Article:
Three senior performances showcasing compositional, vocal, and instrumental talents will be featured this week in Rieth Recital Hall. Performers include violinist Greta Breckbill, music composition major Patrick Ressler and music/piano pedagogy major Ana Yoder.

On Saturday, April 2, Breckbill will perform both solo violin and ensemble string pieces at 4 p.m. in Rieth Recital Hall. The performance will include a Bach piece in which she will demonstrate her individual talent by performing unaccompanied. Three fellow music students—Elspeth Stalter, Chelsea Wimmer and Justin Yoder—will be joining Breckbill on stage for the first movement of a Borodin piece. Work by Tchaikovsky and Shubert will also be featured throughout the show. Breckbill’s experience with the music department at Goshen College has equipped her with the personal attention that formed her into a capable and independent musician.

“Being in a small, nurturing musical community like the one at Goshen has helped me really get in touch with my own musical voice,” said Breckbill.

Yoder will showcase her solo piano repertoire on Sunday, April 3 at 4 p.m. in Rieth Recital Hall. Styles will range widely with a baroque period piece by Bach, classical Beethoven movements and more expressive, contemporary pieces like a nocturne composed by Samuel Barber. The performance will not include any additional musical performers, allowing for Yoder’s solo work to be the primary focus.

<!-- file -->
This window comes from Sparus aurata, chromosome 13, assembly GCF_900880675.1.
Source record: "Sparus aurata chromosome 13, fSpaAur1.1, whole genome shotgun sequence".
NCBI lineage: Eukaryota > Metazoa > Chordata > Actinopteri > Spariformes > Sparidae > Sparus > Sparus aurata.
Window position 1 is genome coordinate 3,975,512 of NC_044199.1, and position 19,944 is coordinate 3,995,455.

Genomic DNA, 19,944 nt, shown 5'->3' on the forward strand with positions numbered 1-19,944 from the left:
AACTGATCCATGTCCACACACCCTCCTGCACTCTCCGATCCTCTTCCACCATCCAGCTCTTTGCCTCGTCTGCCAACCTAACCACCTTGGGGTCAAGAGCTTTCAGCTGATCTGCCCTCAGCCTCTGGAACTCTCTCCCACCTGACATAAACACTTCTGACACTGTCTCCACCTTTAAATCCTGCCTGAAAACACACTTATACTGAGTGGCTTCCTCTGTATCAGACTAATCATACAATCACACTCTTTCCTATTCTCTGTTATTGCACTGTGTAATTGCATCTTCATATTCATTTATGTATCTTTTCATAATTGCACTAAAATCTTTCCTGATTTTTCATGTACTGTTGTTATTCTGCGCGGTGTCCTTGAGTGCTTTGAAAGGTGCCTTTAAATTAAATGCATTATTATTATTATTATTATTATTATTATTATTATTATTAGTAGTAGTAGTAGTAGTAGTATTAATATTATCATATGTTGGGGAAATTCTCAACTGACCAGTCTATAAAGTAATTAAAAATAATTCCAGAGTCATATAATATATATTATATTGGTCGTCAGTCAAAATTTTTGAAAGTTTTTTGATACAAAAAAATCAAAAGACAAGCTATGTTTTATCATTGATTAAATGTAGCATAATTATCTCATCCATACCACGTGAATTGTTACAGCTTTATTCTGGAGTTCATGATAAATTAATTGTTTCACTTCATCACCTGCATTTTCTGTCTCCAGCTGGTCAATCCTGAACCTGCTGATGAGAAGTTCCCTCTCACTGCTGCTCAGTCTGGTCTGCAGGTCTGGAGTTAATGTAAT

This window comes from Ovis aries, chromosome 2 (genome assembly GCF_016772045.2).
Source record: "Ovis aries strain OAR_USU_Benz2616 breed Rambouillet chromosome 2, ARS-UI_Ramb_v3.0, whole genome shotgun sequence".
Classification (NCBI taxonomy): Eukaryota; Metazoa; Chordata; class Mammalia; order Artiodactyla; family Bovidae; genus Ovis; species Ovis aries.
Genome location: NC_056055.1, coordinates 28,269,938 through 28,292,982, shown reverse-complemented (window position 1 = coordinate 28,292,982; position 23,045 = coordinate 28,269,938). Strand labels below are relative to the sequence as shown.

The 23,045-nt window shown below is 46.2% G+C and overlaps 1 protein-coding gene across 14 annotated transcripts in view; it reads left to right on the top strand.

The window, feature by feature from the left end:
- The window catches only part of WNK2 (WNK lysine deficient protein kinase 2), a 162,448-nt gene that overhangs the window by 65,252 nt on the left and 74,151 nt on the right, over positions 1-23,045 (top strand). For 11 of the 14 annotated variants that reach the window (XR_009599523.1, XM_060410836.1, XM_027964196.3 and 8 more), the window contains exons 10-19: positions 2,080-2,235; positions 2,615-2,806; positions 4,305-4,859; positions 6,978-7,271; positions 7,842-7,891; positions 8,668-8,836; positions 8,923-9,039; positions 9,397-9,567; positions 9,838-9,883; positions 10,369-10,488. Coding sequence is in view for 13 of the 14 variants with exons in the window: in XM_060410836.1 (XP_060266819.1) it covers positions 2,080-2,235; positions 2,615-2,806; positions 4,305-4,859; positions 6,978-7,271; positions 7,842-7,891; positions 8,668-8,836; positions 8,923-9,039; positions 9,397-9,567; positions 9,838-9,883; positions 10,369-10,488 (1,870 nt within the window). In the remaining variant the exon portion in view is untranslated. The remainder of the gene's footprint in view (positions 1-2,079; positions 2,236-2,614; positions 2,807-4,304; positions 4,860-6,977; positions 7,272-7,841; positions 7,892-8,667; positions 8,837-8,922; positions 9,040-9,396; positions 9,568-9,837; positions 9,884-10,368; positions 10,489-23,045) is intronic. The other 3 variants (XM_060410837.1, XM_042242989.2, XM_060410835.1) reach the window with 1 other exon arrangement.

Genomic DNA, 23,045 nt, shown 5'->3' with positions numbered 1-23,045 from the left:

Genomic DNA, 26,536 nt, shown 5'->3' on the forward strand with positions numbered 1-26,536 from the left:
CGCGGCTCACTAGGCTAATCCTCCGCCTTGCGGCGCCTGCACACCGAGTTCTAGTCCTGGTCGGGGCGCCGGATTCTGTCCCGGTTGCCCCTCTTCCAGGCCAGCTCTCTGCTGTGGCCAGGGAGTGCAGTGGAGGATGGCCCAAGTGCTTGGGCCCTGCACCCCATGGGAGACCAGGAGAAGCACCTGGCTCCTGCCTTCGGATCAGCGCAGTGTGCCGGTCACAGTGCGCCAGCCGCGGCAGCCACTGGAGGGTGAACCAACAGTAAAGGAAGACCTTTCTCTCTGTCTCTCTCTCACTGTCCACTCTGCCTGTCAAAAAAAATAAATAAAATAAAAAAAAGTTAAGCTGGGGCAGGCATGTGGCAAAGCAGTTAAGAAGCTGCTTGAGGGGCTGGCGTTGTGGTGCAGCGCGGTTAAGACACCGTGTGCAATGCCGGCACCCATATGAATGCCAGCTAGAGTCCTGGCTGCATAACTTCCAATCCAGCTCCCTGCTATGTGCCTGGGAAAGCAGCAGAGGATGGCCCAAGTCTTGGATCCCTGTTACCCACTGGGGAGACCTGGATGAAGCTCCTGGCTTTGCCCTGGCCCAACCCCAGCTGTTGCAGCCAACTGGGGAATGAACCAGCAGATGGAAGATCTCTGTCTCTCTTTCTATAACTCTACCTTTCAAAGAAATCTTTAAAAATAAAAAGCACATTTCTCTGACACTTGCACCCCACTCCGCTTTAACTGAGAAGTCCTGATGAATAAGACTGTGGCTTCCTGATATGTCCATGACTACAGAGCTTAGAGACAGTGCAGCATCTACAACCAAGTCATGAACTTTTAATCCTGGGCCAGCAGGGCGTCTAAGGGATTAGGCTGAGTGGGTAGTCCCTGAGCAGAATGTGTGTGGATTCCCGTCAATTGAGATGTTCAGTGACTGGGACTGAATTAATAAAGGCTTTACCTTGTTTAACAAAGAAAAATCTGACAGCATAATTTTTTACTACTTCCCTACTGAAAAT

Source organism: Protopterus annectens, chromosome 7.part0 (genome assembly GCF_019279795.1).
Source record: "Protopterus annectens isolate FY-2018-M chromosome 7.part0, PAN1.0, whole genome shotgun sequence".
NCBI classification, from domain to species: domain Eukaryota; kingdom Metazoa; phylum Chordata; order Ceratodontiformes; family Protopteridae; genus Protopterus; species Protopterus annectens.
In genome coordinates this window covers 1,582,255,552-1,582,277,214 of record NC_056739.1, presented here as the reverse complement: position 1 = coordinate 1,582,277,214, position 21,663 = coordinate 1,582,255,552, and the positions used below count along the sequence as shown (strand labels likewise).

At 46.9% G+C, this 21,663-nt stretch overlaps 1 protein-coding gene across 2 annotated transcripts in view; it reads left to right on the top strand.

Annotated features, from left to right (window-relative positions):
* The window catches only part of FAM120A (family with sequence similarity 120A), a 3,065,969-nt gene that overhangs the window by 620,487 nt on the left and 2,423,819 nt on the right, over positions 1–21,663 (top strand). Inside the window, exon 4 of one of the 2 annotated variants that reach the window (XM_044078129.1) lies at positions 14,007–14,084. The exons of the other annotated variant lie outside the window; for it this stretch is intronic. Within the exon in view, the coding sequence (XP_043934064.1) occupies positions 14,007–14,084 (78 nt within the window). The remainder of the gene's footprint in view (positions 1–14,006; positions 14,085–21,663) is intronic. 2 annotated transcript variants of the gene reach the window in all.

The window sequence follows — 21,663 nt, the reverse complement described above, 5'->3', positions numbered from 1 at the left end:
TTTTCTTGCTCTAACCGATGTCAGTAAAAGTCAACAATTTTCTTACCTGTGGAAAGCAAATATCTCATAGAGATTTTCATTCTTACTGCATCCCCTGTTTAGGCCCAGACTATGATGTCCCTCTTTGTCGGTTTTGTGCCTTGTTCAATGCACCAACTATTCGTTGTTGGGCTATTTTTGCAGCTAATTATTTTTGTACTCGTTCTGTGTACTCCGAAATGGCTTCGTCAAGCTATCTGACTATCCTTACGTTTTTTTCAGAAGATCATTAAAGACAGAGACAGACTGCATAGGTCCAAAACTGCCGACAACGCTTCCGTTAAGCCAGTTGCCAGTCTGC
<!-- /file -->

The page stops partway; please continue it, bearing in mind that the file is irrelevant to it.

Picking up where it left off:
“It’s just me and a piano on stage, that’s it,” said Yoder.

Though the performance will showcase simply Ana and her piano, she acknowledges that her motivation to study and pursue music is actually relationally motivated.

“I enjoy connecting with other people through music. Music is also a way for me to express myself and I think to also experience a connection with God and with other people,” she said.

Later in the day on April 3, Ressler’s senior recital with be held in at 7:30 p.m., also in Rieth Recital Hall. As a music education major with a composition focus, all of the music being showcased on Sunday night will have been composed entirely by the Ressler himself. The show will include fourteen choral, solo and instrumental pieces that will incorporate a variety voices,  harp, flute, strings and piano. Many of the pieces being performed were composed by Ressler with strong messages behind them because of the context in which they were written. One particular piece, entitled “Song of the Silenced,” is meant to shine light on the civil war in Guatemala, in which Ressler wrote after spending time there.

This song, as well as many of the others being performed, will have “a powerful faith-based message,” said Ressler.  The show will last approximately an hour, with performances that seek, according to Ressler, to “take you on a journey through the familiar, the foreign, the mundane and the mystical.”